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From shredding the A51 Terrain Park to cat-riding the Bergman, Erikson and Independence Bowls, there is no shortage of adventurous terrain at Keystone. The resort spread across three mountain peaks, has 20 lifts and two gondolas shuttling boarders to more than 3,000 acres of terrain. As an added bonus, Keystone is only an hour-and-a-half ride from Denver International Airport, so you can spend more time riding and less time traveling.
The resort boasts 2,500 acres (1,012 hectares) of skiing terrain, 169 runs serviced by 13 lifts, one of which is the famous Snowbird tram, according to PowderHounds. Located in Little Cottonwood Canyon, everywhere is a potential line, and that includes the many small cliffs for hucking. The resort includes 3,240 feet (987 metres) of vertical, the most in the state.
The snowboard-friendly resort offers incredible views of Lake Tahoe. There are also many easily accessible slopes for everyone’s skill level. About a quarter of the terrain is for novices, 40 percent for the more advanced, and a third for experts. With more than 100 trails across 2,400 acres, mountain quests await at every bump.
Set in the Mt. Baker-Snoqualmie National Forest, this mountain is as wild as its roots. With an average annual snowfall of 641 inches, Mt. Baker is one of the snowiest mountains in the world—a major draw for powder hounds. The no-frills mountain also hosts an epic snowboard race; the Legendary Banked Slalom is a must-see international competition held in February.
Boarders like the resort because of its wide slopes and lack of crowds. Beginners love it because about half of the terrain is for them. Runs are marked, easy to maneuver, wide open, and groomed, even at higher peaks. The other half is for intermediate and advanced skiers and boarders. The ski area is more than 2,000 acres (810 hectares) in size.
Mammoth is a snowboarder’s mecca. The tallest ski mountain in California is home to 3,500 acres of snow covered terrain—an average of 400 inches of powder annually—and though the mountain is great for beginners, you won’t have to look hard for challenging trails. An astounding total of nine terrain parks sprawl out over 100 acres. These parks are home to three different sized halfpipes, one of which is among the biggest in the world—no other resort in North America has a better variety of halfpipes.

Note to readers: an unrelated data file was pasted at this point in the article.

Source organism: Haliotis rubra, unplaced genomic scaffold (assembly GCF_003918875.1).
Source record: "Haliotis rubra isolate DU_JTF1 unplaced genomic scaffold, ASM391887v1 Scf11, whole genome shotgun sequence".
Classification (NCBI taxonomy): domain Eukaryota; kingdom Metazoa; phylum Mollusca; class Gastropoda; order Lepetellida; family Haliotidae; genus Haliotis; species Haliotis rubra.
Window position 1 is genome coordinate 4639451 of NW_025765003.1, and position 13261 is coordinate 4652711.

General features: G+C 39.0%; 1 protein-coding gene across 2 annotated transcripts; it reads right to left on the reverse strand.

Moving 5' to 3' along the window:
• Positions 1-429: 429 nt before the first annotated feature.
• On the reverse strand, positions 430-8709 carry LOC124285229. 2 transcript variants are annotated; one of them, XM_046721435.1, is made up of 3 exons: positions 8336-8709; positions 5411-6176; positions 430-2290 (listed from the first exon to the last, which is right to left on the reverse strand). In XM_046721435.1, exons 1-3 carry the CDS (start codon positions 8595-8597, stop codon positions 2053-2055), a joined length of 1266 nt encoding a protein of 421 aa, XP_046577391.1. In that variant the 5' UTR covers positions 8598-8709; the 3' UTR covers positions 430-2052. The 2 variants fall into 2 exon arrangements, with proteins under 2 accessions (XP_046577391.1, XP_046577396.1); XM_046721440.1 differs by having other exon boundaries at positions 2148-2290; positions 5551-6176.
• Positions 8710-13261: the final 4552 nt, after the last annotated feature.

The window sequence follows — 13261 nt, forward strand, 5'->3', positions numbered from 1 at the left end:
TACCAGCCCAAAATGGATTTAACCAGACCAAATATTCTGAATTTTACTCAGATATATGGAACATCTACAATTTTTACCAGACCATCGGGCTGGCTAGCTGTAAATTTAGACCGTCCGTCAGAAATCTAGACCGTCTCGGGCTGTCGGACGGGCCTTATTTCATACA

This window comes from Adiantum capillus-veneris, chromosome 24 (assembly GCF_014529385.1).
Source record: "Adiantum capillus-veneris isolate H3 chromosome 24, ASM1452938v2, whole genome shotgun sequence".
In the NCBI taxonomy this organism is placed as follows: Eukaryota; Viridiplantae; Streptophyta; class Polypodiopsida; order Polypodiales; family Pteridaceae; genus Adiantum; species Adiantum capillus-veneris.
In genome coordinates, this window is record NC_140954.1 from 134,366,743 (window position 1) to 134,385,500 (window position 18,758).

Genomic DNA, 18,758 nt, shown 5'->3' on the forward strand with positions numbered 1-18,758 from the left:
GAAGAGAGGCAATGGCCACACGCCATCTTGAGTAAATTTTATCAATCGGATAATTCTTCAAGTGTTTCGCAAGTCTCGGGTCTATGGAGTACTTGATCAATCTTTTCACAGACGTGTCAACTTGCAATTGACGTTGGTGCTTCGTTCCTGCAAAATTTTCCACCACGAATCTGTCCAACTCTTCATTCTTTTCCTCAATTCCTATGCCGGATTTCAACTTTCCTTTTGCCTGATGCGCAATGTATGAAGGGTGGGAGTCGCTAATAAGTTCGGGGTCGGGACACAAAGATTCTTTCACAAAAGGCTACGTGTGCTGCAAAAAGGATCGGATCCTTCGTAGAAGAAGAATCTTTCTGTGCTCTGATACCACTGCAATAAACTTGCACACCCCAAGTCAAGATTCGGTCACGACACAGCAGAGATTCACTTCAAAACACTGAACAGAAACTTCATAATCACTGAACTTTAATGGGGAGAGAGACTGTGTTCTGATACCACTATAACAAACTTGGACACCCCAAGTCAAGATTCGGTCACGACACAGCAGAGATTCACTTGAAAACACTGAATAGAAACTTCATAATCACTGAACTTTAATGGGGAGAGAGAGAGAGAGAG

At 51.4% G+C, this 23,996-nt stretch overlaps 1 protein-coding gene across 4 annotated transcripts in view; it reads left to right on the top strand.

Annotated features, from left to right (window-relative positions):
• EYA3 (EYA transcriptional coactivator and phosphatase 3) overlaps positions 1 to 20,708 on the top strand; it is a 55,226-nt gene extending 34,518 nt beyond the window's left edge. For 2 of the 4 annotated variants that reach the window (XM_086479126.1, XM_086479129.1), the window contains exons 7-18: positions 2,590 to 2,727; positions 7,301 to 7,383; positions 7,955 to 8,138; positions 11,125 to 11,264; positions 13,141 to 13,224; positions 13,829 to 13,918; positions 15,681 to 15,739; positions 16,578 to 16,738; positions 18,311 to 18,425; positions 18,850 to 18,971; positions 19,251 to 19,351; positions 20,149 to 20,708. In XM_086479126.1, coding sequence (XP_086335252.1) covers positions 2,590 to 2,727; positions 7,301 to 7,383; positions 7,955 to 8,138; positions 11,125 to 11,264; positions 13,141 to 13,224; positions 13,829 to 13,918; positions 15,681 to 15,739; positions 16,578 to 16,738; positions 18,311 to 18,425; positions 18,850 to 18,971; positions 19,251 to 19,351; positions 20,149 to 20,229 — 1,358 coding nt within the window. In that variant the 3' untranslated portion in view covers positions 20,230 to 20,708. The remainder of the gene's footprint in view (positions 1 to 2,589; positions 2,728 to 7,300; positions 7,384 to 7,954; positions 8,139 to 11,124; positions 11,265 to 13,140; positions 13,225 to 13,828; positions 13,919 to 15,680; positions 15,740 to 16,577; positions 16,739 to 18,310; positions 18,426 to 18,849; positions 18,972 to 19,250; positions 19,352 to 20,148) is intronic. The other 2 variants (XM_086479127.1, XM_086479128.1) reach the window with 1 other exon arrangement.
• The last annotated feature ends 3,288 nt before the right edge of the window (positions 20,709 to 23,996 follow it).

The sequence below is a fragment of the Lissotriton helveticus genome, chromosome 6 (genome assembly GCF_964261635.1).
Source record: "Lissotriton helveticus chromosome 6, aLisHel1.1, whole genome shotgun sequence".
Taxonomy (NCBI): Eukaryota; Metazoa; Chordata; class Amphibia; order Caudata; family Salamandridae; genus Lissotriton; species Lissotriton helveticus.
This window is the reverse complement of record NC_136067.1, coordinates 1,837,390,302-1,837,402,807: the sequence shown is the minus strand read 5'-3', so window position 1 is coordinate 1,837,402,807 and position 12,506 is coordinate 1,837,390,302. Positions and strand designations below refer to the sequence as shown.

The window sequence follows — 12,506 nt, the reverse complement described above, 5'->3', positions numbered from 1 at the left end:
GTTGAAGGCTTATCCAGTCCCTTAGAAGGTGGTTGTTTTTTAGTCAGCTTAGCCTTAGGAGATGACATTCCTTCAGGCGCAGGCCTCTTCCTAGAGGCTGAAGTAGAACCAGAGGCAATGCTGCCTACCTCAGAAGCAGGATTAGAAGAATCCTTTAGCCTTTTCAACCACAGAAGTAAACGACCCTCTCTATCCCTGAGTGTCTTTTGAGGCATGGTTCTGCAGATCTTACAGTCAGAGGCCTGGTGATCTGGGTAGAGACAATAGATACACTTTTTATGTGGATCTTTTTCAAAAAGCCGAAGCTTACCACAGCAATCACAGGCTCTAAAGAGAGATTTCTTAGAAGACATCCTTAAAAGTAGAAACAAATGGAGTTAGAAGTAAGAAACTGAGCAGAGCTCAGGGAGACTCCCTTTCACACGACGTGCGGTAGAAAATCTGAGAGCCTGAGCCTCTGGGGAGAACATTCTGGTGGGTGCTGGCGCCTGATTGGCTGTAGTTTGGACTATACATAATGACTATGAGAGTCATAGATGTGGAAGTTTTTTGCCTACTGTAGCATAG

This wildly popular ski area is made up of two side-by-side mountains, which combined provide the most boarding terrain on the continent. Each of the mountains offer astounding vertical drops, 16 alpine bowls, more than 200 marked trails and six different terrain parks. Add the average 458 inches of pure dry powder annually and you’ve got the recipe for perfect days out on the mountain.
Located in Grand Teton National Park, Jackson Hole is every winter fan’s dream, especially boarders who are looking for exceptional backcountry freeriding. The resort is home to the legendary Corbet’s Couloir, an expert run that begins with a 30-foot drop and draws daredevils. It’s famous for super-steep terrain—half of its trails are rated expert, but it is also starting to build a reputation for attracting families.
Most of the terrain is suitable for beginners. Mount Hood Meadows can be described as a “full-on freerider’s resort.” It prides itself in crowd-free slopes. Meadows was voted by Oregonians for having the best cruising intermediate terrain in the state, offering a total of more than 2,150 acres. Bonus: The resort is just 90 minutes away from Portland.
The terrain just north of Yellowstone is the largest in the state - 3,832 acres. The vertical drop is 4,366 feet, one of the biggest in the country and North America. Some call the resort “the biggest place you’ve never skied.” It’s fairly remote and quiet. Go to the Challenger lift bordering Moonlight Basin if the line is long.